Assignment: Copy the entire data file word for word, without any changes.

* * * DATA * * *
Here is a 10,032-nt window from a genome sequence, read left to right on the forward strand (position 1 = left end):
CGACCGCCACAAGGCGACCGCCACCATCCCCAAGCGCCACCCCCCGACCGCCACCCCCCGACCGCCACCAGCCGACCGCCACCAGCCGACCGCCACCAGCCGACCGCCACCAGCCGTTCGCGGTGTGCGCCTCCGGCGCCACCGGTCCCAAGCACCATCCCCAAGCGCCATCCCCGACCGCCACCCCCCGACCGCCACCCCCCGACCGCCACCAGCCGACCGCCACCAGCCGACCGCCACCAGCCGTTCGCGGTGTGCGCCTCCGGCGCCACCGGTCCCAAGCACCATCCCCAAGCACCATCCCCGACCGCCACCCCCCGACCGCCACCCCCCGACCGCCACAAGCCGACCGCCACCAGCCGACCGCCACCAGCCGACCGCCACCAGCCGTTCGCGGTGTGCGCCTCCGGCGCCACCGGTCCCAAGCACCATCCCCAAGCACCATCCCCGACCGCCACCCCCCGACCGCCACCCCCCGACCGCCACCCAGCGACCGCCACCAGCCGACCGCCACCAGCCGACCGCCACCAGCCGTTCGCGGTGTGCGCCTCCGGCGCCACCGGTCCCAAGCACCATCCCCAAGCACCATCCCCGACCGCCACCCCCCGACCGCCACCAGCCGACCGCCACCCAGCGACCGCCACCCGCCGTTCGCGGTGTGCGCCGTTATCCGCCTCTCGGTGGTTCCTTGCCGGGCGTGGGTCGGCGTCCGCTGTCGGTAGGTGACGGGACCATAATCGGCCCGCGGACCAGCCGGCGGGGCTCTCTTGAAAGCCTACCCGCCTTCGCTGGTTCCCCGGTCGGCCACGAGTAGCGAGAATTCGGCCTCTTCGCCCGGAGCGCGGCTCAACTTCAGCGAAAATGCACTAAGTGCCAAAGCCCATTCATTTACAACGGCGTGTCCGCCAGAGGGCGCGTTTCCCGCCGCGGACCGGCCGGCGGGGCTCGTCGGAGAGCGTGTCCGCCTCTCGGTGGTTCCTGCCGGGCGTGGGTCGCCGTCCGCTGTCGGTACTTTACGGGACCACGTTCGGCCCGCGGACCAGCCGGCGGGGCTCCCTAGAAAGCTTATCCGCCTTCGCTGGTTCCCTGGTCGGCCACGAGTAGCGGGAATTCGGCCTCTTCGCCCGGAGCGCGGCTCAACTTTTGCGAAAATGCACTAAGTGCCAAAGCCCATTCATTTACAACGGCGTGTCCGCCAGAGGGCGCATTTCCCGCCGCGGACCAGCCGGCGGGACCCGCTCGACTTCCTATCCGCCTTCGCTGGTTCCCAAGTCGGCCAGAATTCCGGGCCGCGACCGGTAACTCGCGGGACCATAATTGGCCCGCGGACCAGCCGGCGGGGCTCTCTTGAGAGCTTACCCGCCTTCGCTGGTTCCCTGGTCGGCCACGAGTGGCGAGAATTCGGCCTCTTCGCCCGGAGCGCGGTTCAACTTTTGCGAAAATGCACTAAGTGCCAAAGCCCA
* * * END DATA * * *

Here is a 10,032-nt window from a genome sequence, read left to right on the forward strand (position 1 = left end):
CGACCGCCACAAGGCGACCGCCACCATCCCCAAGCGCCACCCCCCGACCGCCACCCCCCGACCGCCACCAGCCGACCGCCACCAGCCGACCGCCACCAGCCGACCGCCACCAGCCGTTCGCGGTGTGCGCCTCCGGCGCCACCGGTCCCAAGCACCATCCCCAAGCGCCATCCCCGACCGCCACCCCCCGACCGCCACCCCCCGACCGCCACCAGCCGACCGCCACCAGCCGACCGCCACCAGCCGTTCGCGGTGTGCGCCTCCGGCGCCACCGGTCCCAAGCACCATCCCCAAGCACCATCCCCGACCGCCACCCCCCGACCGCCACCCCCCGACCGCCACAAGCCGACCGCCACCAGCCGACCGCCACCAGCCGACCGCCACCAGCCGTTCGCGGTGTGCGCCTCCGGCGCCACCGGTCCCAAGCACCATCCCCAAGCACCATCCCCGACCGCCACCCCCCGACCGCCACCCCCCGACCGCCACCCAGCGACCGCCACCAGCCGACCGCCACCAGCCGACCGCCACCAGCCGTTCGCGGTGTGCGCCTCCGGCGCCACCGGTCCCAAGCACCATCCCCAAGCACCATCCCCGACCGCCACCCCCCGACCGCCACCAGCCGACCGCCACCCAGCGACCGCCACCCGCCGTTCGCGGTGTGCGCCGTTATCCGCCTCTCGGTGGTTCCTTGCCGGGCGTGGGTCGGCGTCCGCTGTCGGTAGGTGACGGGACCATAATCGGCCCGCGGACCAGCCGGCGGGGCTCTCTTGAAAGCCTACCCGCCTTCGCTGGTTCCCCGGTCGGCCACGAGTAGCGAGAATTCGGCCTCTTCGCCCGGAGCGCGGCTCAACTTCAGCGAAAATGCACTAAGTGCCAAAGCCCATTCATTTACAACGGCGTGTCCGCCAGAGGGCGCGTTTCCCGCCGCGGACCGGCCGGCGGGGCTCGTCGGAGAGCGTGTCCGCCTCTCGGTGGTTCCTGCCGGGCGTGGGTCGCCGTCCGCTGTCGGTACTTTACGGGACCACGTTCGGCCCGCGGACCAGCCGGCGGGGCTCCCTAGAAAGCTTATCCGCCTTCGCTGGTTCCCTGGTCGGCCACGAGTAGCGGGAATTCGGCCTCTTCGCCCGGAGCGCGGCTCAACTTTTGCGAAAATGCACTAAGTGCCAAAGCCCATTCATTTACAACGGCGTGTCCGCCAGAGGGCGCATTTCCCGCCGCGGACCAGCCGGCGGGACCCGCTCGACTTCCTATCCGCCTTCGCTGGTTCCCAAGTCGGCCAGAATTCCGGGCCGCGACCGGTAACTCGCGGGACCATAATTGGCCCGCGGACCAGCCGGCGGGGCTCTCTTGAGAGCTTACCCGCCTTCGCTGGTTCCCTGGTCGGCCACGAGTGGCGAGAATTCGGCCTCTTCGCCCGGAGCGCGGTTCAACTTTTGCGAAAATGCACTAAGTGCCAAAGCCCA